IN TURN, the effectiveness of these political advocacy bodies derives from a community that is proudly and unabashedly Zionist. One sociological study found that “on almost every available measure – visitation, resident relatives, emotional attachment and philanthropy – Israel figures centrally in Australian Jewish identity.”
Affection for Israel is fostered by a well-developed network of day schools and youth groups that play a central role in Australian Jewish life. Many young Australian “shnatis” spend a gap-year in Israel between high school and university.
Of course not every Australian Jew is a Zionist, and Jewish critics of Israel can be loud, but their volume is inversely proportional to their influence. This small smattering of leftist anti-Israel Jews is relegated to the margins of Australian Jewish life and the margins of Australian politics.
The Zionist movement in Australia was established on explicitly political lines. The election of delegates to this World Zionist Congress produced broad representation from Mizrachi, Likud, Ameinu, Meretz, Reform and Conservative religious streams.
But beyond WZC elections, I’m pleased to say that partisan politics play little part in everyday Australian Zionist life. The movement’s leaders are chosen on the basis of their commitment to the broad Zionist cause, rather than a particular ideological movement with which they might be affiliated.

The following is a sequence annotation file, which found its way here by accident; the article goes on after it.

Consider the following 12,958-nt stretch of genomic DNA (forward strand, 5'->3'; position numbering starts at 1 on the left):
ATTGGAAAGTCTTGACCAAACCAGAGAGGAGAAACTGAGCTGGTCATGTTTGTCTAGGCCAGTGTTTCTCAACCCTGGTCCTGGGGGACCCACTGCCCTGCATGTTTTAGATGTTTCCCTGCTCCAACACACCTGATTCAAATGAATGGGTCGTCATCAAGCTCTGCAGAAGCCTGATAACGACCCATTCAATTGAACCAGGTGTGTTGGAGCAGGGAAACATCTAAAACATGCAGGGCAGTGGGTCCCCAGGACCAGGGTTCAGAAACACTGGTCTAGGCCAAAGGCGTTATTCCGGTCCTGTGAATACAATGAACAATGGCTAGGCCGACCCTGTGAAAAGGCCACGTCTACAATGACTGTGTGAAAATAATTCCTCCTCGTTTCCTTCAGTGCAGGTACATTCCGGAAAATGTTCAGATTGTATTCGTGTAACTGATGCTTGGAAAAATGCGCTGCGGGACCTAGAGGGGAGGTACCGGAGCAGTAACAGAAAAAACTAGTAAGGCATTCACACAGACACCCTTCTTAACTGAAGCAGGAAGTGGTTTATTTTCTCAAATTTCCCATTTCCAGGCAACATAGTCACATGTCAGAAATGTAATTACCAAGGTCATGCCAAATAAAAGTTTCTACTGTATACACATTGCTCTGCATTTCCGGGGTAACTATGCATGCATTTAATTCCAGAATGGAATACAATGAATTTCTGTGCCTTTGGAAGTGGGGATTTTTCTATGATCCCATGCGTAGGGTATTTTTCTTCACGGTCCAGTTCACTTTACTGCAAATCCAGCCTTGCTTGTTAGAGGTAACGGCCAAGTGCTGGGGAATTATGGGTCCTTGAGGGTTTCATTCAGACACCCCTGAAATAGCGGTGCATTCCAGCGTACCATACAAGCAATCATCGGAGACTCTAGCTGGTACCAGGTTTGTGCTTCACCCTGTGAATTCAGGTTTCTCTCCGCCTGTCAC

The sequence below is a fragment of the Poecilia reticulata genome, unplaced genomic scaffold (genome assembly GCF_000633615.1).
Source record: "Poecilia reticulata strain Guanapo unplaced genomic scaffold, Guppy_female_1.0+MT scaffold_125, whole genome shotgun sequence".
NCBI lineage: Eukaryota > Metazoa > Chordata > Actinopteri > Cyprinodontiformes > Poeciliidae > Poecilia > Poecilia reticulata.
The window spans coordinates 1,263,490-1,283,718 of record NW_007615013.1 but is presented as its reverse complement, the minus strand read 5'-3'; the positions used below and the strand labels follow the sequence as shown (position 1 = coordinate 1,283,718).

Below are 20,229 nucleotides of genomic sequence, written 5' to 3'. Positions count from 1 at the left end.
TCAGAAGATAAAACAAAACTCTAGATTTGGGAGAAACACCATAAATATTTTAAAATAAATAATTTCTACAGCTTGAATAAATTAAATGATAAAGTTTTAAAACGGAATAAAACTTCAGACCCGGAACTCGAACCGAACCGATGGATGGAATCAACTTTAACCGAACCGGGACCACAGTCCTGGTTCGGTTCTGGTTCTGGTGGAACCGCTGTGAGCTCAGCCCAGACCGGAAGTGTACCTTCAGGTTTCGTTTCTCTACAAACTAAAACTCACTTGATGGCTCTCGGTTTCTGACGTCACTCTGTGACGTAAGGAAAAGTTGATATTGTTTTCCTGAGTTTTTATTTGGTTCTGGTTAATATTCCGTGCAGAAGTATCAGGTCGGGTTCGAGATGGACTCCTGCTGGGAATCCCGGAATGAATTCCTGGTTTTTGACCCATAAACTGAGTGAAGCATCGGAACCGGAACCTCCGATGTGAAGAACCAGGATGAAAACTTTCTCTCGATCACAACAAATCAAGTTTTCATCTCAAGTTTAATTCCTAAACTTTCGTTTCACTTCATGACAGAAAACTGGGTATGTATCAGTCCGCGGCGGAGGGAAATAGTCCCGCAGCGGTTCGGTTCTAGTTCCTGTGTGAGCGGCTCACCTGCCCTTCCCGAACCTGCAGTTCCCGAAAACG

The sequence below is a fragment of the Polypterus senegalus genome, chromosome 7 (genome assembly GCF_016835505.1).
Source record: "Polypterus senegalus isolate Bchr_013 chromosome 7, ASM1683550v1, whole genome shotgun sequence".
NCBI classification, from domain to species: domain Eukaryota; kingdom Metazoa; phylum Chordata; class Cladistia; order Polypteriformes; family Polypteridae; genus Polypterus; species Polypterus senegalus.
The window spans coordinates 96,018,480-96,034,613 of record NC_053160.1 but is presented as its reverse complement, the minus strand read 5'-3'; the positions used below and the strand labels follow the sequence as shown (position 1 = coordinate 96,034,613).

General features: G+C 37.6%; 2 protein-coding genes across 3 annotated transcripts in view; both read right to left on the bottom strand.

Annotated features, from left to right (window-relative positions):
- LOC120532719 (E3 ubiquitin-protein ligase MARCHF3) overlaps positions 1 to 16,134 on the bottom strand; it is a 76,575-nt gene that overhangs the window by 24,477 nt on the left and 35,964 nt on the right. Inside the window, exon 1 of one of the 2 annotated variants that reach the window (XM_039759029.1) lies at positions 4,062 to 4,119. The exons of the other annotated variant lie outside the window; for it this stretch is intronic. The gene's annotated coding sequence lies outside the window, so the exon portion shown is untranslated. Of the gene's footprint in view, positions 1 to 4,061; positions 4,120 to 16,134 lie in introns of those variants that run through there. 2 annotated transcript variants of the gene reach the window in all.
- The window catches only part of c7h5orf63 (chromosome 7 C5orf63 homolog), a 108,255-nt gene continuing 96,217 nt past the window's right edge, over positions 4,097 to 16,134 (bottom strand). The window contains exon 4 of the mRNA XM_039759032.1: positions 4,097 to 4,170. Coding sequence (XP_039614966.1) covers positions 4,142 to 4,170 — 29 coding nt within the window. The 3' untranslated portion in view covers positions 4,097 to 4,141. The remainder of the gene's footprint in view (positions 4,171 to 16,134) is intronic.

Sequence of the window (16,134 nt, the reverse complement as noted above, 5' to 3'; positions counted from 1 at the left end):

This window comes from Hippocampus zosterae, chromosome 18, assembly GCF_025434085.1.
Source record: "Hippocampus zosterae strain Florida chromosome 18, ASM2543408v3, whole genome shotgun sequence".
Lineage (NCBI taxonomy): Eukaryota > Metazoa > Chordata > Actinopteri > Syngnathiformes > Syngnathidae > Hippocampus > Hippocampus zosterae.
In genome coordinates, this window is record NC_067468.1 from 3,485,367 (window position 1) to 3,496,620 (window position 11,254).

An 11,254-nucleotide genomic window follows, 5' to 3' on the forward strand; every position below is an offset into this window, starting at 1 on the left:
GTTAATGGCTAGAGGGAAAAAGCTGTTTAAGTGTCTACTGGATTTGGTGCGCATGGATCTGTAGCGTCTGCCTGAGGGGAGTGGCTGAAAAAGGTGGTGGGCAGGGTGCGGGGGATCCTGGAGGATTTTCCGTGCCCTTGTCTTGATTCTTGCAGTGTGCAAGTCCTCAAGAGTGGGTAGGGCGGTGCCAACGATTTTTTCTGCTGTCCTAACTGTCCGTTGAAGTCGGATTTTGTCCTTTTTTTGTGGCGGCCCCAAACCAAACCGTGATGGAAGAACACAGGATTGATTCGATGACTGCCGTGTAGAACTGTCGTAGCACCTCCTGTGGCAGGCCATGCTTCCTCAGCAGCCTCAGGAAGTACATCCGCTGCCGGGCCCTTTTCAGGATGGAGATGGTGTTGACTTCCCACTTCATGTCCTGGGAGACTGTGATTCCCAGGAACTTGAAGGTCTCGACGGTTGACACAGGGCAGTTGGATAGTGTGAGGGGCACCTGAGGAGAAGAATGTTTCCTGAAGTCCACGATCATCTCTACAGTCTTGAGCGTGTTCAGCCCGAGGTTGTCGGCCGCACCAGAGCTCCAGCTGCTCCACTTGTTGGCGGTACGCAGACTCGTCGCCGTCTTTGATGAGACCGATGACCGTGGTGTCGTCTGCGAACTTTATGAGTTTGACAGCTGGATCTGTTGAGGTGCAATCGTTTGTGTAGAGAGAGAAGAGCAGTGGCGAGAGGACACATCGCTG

This unifying principle is exemplified by the last five presidents of the ZFA. All were alumni of Zionist youth movements, four from Bnei Akiva and one from Betar. Of the five, three attended Jewish day schools as well.
Many of us had parents who were active in the ZFA. In my case, I’ve followed in the footsteps of a grandfather and father who were both Likud delegates in 1972, the first WZC that I attended as a student leader
As we look toward the future, Australian Zionists must maintain a steadfast commitment to promote the national rights of the Jewish people in the State of Israel, regardless of whichever party happens to hold government in Jerusalem.
I would like to see the WZO focus on support for the Zionist movement in the Diaspora as its most important goal. This objective should be in concert with the promotion of immigration, settling the land, Jewish education and Hebrew as the international language of the Jewish people.
The WZO has come a long way over the last 10 years, and credit for those achievements are due to Chairman Avraham Duvdevani and the Zionist executive, of which I’ve been privileged to serve.
Dr. Danny Lamm is president Mizrachi Australia, deputy chairman World Mizrachi, chairman Aliya and Rescue Committee JAFI, member of Extended WZO Executive, immediate past president Zionist Federation of Australia and past president Executive Council of Australian Jewry.